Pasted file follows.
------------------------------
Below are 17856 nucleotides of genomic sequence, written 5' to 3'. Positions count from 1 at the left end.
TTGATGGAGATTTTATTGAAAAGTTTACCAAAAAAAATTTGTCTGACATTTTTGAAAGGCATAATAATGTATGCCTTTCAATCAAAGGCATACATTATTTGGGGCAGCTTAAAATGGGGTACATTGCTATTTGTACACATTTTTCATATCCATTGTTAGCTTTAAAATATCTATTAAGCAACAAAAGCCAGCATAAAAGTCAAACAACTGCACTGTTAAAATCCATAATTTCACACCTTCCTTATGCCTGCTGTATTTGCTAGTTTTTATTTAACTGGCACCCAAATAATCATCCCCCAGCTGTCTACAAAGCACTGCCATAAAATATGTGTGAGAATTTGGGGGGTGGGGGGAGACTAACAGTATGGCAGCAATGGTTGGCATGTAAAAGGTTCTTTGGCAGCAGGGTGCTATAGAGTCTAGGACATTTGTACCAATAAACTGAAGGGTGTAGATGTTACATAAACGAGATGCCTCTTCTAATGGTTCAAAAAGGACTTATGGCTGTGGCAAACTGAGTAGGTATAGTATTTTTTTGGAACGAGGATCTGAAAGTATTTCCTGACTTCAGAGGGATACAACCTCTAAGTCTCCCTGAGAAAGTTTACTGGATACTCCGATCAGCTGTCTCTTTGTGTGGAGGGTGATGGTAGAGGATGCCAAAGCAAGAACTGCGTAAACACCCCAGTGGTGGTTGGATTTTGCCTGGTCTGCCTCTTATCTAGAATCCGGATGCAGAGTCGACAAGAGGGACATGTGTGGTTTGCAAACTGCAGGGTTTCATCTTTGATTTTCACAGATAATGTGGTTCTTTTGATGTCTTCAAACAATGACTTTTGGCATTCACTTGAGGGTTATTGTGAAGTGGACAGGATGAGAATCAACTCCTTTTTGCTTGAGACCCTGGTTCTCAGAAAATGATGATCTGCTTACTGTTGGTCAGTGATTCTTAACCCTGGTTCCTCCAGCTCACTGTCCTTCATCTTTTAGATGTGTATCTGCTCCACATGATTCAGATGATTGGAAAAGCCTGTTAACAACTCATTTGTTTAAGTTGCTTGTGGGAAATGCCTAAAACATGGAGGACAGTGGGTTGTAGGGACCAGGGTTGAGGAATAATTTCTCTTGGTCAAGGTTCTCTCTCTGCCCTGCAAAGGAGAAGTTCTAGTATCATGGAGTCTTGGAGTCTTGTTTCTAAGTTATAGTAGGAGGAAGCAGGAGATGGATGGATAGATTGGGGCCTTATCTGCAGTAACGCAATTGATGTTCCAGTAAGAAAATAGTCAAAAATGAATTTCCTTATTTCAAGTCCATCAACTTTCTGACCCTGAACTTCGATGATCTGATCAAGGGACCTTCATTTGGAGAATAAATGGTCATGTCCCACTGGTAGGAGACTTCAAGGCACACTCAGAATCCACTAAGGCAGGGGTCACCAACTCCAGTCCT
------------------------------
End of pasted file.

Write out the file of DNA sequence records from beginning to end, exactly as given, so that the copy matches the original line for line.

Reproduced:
Below are 17856 nucleotides of genomic sequence, written 5' to 3'. Positions count from 1 at the left end.
TTGATGGAGATTTTATTGAAAAGTTTACCAAAAAAAATTTGTCTGACATTTTTGAAAGGCATAATAATGTATGCCTTTCAATCAAAGGCATACATTATTTGGGGCAGCTTAAAATGGGGTACATTGCTATTTGTACACATTTTTCATATCCATTGTTAGCTTTAAAATATCTATTAAGCAACAAAAGCCAGCATAAAAGTCAAACAACTGCACTGTTAAAATCCATAATTTCACACCTTCCTTATGCCTGCTGTATTTGCTAGTTTTTATTTAACTGGCACCCAAATAATCATCCCCCAGCTGTCTACAAAGCACTGCCATAAAATATGTGTGAGAATTTGGGGGGTGGGGGGAGACTAACAGTATGGCAGCAATGGTTGGCATGTAAAAGGTTCTTTGGCAGCAGGGTGCTATAGAGTCTAGGACATTTGTACCAATAAACTGAAGGGTGTAGATGTTACATAAACGAGATGCCTCTTCTAATGGTTCAAAAAGGACTTATGGCTGTGGCAAACTGAGTAGGTATAGTATTTTTTTGGAACGAGGATCTGAAAGTATTTCCTGACTTCAGAGGGATACAACCTCTAAGTCTCCCTGAGAAAGTTTACTGGATACTCCGATCAGCTGTCTCTTTGTGTGGAGGGTGATGGTAGAGGATGCCAAAGCAAGAACTGCGTAAACACCCCAGTGGTGGTTGGATTTTGCCTGGTCTGCCTCTTATCTAGAATCCGGATGCAGAGTCGACAAGAGGGACATGTGTGGTTTGCAAACTGCAGGGTTTCATCTTTGATTTTCACAGATAATGTGGTTCTTTTGATGTCTTCAAACAATGACTTTTGGCATTCACTTGAGGGTTATTGTGAAGTGGACAGGATGAGAATCAACTCCTTTTTGCTTGAGACCCTGGTTCTCAGAAAATGATGATCTGCTTACTGTTGGTCAGTGATTCTTAACCCTGGTTCCTCCAGCTCACTGTCCTTCATCTTTTAGATGTGTATCTGCTCCACATGATTCAGATGATTGGAAAAGCCTGTTAACAACTCATTTGTTTAAGTTGCTTGTGGGAAATGCCTAAAACATGGAGGACAGTGGGTTGTAGGGACCAGGGTTGAGGAATAATTTCTCTTGGTCAAGGTTCTCTCTCTGCCCTGCAAAGGAGAAGTTCTAGTATCATGGAGTCTTGGAGTCTTGTTTCTAAGTTATAGTAGGAGGAAGCAGGAGATGGATGGATAGATTGGGGCCTTATCTGCAGTAACGCAATTGATGTTCCAGTAAGAAAATAGTCAAAAATGAATTTCCTTATTTCAAGTCCATCAACTTTCTGACCCTGAACTTCGATGATCTGATCAAGGGACCTTCATTTGGAGAATAAATGGTCATGTCCCACTGGTAGGAGACTTCAAGGCACACTCAGAATCCACTAAGGCAGGGGTCACCAACTCCAGTCCT